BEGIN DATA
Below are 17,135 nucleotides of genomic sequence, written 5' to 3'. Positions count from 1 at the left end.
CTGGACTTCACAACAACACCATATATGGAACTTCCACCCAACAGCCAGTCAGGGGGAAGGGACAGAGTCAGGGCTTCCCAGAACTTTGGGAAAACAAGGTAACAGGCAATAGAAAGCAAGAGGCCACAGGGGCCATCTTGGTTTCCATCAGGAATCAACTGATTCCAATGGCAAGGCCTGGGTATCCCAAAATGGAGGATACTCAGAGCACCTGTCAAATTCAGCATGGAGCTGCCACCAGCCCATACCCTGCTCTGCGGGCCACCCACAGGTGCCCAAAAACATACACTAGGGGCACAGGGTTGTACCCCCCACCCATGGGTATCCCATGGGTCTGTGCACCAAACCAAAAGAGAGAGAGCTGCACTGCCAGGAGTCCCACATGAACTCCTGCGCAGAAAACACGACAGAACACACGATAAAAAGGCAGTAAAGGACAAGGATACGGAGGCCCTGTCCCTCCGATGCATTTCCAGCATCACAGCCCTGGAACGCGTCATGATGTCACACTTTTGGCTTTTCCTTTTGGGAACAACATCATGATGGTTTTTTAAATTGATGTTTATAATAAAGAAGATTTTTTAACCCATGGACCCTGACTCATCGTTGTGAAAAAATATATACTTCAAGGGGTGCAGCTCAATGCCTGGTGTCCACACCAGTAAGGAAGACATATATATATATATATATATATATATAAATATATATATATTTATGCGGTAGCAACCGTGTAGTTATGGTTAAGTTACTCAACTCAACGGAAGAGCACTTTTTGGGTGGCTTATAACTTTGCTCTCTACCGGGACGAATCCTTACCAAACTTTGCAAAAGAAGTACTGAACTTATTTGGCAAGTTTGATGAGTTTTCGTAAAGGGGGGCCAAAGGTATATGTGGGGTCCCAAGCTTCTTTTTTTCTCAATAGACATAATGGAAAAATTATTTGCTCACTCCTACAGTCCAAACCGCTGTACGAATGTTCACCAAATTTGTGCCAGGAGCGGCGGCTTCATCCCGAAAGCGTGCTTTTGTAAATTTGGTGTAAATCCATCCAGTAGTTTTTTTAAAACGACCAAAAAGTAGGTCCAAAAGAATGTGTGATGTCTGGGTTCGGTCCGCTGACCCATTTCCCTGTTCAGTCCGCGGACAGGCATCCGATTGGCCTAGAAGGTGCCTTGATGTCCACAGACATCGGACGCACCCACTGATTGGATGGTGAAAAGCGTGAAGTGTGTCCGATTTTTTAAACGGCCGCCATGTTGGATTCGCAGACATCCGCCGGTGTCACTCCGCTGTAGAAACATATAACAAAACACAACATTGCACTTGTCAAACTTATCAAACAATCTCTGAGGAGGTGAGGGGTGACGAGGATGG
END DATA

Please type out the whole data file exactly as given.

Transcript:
Below are 17,135 nucleotides of genomic sequence, written 5' to 3'. Positions count from 1 at the left end.
CTGGACTTCACAACAACACCATATATGGAACTTCCACCCAACAGCCAGTCAGGGGGAAGGGACAGAGTCAGGGCTTCCCAGAACTTTGGGAAAACAAGGTAACAGGCAATAGAAAGCAAGAGGCCACAGGGGCCATCTTGGTTTCCATCAGGAATCAACTGATTCCAATGGCAAGGCCTGGGTATCCCAAAATGGAGGATACTCAGAGCACCTGTCAAATTCAGCATGGAGCTGCCACCAGCCCATACCCTGCTCTGCGGGCCACCCACAGGTGCCCAAAAACATACACTAGGGGCACAGGGTTGTACCCCCCACCCATGGGTATCCCATGGGTCTGTGCACCAAACCAAAAGAGAGAGAGCTGCACTGCCAGGAGTCCCACATGAACTCCTGCGCAGAAAACACGACAGAACACACGATAAAAAGGCAGTAAAGGACAAGGATACGGAGGCCCTGTCCCTCCGATGCATTTCCAGCATCACAGCCCTGGAACGCGTCATGATGTCACACTTTTGGCTTTTCCTTTTGGGAACAACATCATGATGGTTTTTTAAATTGATGTTTATAATAAAGAAGATTTTTTAACCCATGGACCCTGACTCATCGTTGTGAAAAAATATATACTTCAAGGGGTGCAGCTCAATGCCTGGTGTCCACACCAGTAAGGAAGACATATATATATATATATATATATATATAAATATATATATATTTATGCGGTAGCAACCGTGTAGTTATGGTTAAGTTACTCAACTCAACGGAAGAGCACTTTTTGGGTGGCTTATAACTTTGCTCTCTACCGGGACGAATCCTTACCAAACTTTGCAAAAGAAGTACTGAACTTATTTGGCAAGTTTGATGAGTTTTCGTAAAGGGGGGCCAAAGGTATATGTGGGGTCCCAAGCTTCTTTTTTTCTCAATAGACATAATGGAAAAATTATTTGCTCACTCCTACAGTCCAAACCGCTGTACGAATGTTCACCAAATTTGTGCCAGGAGCGGCGGCTTCATCCCGAAAGCGTGCTTTTGTAAATTTGGTGTAAATCCATCCAGTAGTTTTTTTAAAACGACCAAAAAGTAGGTCCAAAAGAATGTGTGATGTCTGGGTTCGGTCCGCTGACCCATTTCCCTGTTCAGTCCGCGGACAGGCATCCGATTGGCCTAGAAGGTGCCTTGATGTCCACAGACATCGGACGCACCCACTGATTGGATGGTGAAAAGCGTGAAGTGTGTCCGATTTTTTAAACGGCCGCCATGTTGGATTCGCAGACATCCGCCGGTGTCACTCCGCTGTAGAAACATATAACAAAACACAACATTGCACTTGTCAAACTTATCAAACAATCTCTGAGGAGGTGAGGGGTGACGAGGATGG